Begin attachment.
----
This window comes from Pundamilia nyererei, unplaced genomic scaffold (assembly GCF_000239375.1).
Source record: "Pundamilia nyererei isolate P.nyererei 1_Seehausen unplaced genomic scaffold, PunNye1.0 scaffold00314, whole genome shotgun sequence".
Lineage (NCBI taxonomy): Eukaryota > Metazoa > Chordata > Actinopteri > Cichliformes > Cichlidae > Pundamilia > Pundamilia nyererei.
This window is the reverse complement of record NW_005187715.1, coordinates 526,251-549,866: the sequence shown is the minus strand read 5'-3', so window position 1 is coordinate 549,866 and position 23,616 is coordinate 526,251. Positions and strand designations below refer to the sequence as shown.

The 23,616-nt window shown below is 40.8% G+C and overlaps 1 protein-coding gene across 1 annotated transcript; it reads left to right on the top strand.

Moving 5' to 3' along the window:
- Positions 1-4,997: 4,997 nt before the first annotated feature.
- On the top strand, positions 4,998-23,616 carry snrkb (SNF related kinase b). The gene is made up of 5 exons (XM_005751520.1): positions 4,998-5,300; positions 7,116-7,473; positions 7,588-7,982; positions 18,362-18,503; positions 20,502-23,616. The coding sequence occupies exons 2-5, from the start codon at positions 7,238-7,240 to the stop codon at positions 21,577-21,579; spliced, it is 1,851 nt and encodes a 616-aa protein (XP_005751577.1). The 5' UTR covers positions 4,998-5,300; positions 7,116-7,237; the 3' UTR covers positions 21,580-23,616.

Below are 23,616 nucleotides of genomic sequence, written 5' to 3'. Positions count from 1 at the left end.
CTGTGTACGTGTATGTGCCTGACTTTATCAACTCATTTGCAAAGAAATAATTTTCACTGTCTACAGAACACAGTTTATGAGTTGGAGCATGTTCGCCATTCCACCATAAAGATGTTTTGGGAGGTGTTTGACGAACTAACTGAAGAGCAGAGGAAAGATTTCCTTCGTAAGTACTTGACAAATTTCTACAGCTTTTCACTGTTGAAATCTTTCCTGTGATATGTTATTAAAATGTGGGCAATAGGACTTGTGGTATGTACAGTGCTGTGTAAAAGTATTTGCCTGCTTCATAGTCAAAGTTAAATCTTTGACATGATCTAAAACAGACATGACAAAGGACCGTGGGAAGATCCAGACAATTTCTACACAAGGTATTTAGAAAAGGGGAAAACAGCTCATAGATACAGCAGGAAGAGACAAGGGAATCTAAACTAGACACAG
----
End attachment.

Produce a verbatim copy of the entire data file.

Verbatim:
This window comes from Pundamilia nyererei, unplaced genomic scaffold (assembly GCF_000239375.1).
Source record: "Pundamilia nyererei isolate P.nyererei 1_Seehausen unplaced genomic scaffold, PunNye1.0 scaffold00314, whole genome shotgun sequence".
Lineage (NCBI taxonomy): Eukaryota > Metazoa > Chordata > Actinopteri > Cichliformes > Cichlidae > Pundamilia > Pundamilia nyererei.
This window is the reverse complement of record NW_005187715.1, coordinates 526,251-549,866: the sequence shown is the minus strand read 5'-3', so window position 1 is coordinate 549,866 and position 23,616 is coordinate 526,251. Positions and strand designations below refer to the sequence as shown.

The 23,616-nt window shown below is 40.8% G+C and overlaps 1 protein-coding gene across 1 annotated transcript; it reads left to right on the top strand.

Moving 5' to 3' along the window:
- Positions 1-4,997: 4,997 nt before the first annotated feature.
- On the top strand, positions 4,998-23,616 carry snrkb (SNF related kinase b). The gene is made up of 5 exons (XM_005751520.1): positions 4,998-5,300; positions 7,116-7,473; positions 7,588-7,982; positions 18,362-18,503; positions 20,502-23,616. The coding sequence occupies exons 2-5, from the start codon at positions 7,238-7,240 to the stop codon at positions 21,577-21,579; spliced, it is 1,851 nt and encodes a 616-aa protein (XP_005751577.1). The 5' UTR covers positions 4,998-5,300; positions 7,116-7,237; the 3' UTR covers positions 21,580-23,616.

Below are 23,616 nucleotides of genomic sequence, written 5' to 3'. Positions count from 1 at the left end.
CTGTGTACGTGTATGTGCCTGACTTTATCAACTCATTTGCAAAGAAATAATTTTCACTGTCTACAGAACACAGTTTATGAGTTGGAGCATGTTCGCCATTCCACCATAAAGATGTTTTGGGAGGTGTTTGACGAACTAACTGAAGAGCAGAGGAAAGATTTCCTTCGTAAGTACTTGACAAATTTCTACAGCTTTTCACTGTTGAAATCTTTCCTGTGATATGTTATTAAAATGTGGGCAATAGGACTTGTGGTATGTACAGTGCTGTGTAAAAGTATTTGCCTGCTTCATAGTCAAAGTTAAATCTTTGACATGATCTAAAACAGACATGACAAAGGACCGTGGGAAGATCCAGACAATTTCTACACAAGGTATTTAGAAAAGGGGAAAACAGCTCATAGATACAGCAGGAAGAGACAAGGGAATCTAAACTAGACACAG